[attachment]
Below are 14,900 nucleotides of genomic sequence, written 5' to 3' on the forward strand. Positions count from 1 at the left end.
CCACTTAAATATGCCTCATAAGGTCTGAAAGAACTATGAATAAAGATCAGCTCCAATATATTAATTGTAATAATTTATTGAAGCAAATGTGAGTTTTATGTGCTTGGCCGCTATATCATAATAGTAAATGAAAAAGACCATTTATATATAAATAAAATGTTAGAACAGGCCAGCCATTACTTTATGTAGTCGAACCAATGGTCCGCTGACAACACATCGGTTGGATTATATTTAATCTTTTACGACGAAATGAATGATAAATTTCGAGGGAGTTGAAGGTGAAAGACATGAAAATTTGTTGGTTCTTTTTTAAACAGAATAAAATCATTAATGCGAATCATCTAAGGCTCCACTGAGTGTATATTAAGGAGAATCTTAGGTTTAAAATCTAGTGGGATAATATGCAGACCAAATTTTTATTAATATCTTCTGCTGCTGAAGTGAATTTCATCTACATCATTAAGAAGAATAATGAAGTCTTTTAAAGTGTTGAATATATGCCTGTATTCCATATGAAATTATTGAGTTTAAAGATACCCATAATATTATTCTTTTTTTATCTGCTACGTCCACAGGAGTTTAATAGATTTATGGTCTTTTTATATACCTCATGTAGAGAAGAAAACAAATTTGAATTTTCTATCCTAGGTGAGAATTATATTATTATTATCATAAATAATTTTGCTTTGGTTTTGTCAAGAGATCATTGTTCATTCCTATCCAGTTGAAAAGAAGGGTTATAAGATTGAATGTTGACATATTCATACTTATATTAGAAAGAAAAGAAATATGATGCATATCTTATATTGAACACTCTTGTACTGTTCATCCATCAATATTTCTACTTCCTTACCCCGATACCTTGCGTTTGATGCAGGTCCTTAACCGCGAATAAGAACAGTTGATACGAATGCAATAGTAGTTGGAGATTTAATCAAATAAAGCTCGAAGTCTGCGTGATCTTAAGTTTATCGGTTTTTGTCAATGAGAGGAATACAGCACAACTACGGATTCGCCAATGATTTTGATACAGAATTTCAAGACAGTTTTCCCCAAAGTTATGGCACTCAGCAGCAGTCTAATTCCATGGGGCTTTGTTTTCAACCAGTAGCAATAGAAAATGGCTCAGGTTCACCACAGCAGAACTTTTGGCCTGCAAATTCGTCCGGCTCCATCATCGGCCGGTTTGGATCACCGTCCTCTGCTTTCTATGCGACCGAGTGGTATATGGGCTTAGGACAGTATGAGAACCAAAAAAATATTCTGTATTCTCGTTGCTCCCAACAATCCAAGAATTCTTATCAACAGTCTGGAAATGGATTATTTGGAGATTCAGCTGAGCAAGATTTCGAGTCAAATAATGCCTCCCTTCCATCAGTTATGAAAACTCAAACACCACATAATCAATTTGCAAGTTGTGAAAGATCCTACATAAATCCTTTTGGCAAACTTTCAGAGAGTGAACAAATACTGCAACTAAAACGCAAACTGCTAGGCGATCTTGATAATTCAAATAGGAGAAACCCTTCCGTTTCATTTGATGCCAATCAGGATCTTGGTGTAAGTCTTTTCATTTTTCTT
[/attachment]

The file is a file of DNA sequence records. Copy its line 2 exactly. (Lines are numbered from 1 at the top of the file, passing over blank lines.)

CCACTTAAATATGCCTCATAAGGTCTGAAAGAACTATGAATAAAGATCAGCTCCAATATATTAATTGTAATAATTTATTGAAGCAAATGTGAGTTTTATGTGCTTGGCCGCTATATCATAATAGTAAATGAAAAAGACCATTTATATATAAATAAAATGTTAGAACAGGCCAGCCATTACTTTATGTAGTCGAACCAATGGTCCGCTGACAACACATCGGTTGGATTATATTTAATCTTTTACGACGAAATGAATGATAAATTTCGAGGGAGTTGAAGGTGAAAGACATGAAAATTTGTTGGTTCTTTTTTAAACAGAATAAAATCATTAATGCGAATCATCTAAGGCTCCACTGAGTGTATATTAAGGAGAATCTTAGGTTTAAAATCTAGTGGGATAATATGCAGACCAAATTTTTATTAATATCTTCTGCTGCTGAAGTGAATTTCATCTACATCATTAAGAAGAATAATGAAGTCTTTTAAAGTGTTGAATATATGCCTGTATTCCATATGAAATTATTGAGTTTAAAGATACCCATAATATTATTCTTTTTTTATCTGCTACGTCCACAGGAGTTTAATAGATTTATGGTCTTTTTATATACCTCATGTAGAGAAGAAAACAAATTTGAATTTTCTATCCTAGGTGAGAATTATATTATTATTATCATAAATAATTTTGCTTTGGTTTTGTCAAGAGATCATTGTTCATTCCTATCCAGTTGAAAAGAAGGGTTATAAGATTGAATGTTGACATATTCATACTTATATTAGAAAGAAAAGAAATATGATGCATATCTTATATTGAACACTCTTGTACTGTTCATCCATCAATATTTCTACTTCCTTACCCCGATACCTTGCGTTTGATGCAGGTCCTTAACCGCGAATAAGAACAGTTGATACGAATGCAATAGTAGTTGGAGATTTAATCAAATAAAGCTCGAAGTCTGCGTGATCTTAAGTTTATCGGTTTTTGTCAATGAGAGGAATACAGCACAACTACGGATTCGCCAATGATTTTGATACAGAATTTCAAGACAGTTTTCCCCAAAGTTATGGCACTCAGCAGCAGTCTAATTCCATGGGGCTTTGTTTTCAACCAGTAGCAATAGAAAATGGCTCAGGTTCACCACAGCAGAACTTTTGGCCTGCAAATTCGTCCGGCTCCATCATCGGCCGGTTTGGATCACCGTCCTCTGCTTTCTATGCGACCGAGTGGTATATGGGCTTAGGACAGTATGAGAACCAAAAAAATATTCTGTATTCTCGTTGCTCCCAACAATCCAAGAATTCTTATCAACAGTCTGGAAATGGATTATTTGGAGATTCAGCTGAGCAAGATTTCGAGTCAAATAATGCCTCCCTTCCATCAGTTATGAAAACTCAAACACCACATAATCAATTTGCAAGTTGTGAAAGATCCTACATAAATCCTTTTGGCAAACTTTCAGAGAGTGAACAAATACTGCAACTAAAACGCAAACTGCTAGGCGATCTTGATAATTCAAATAGGAGAAACCCTTCCGTTTCATTTGATGCCAATCAGGATCTTGGTGTAAGTCTTTTCATTTTTCTT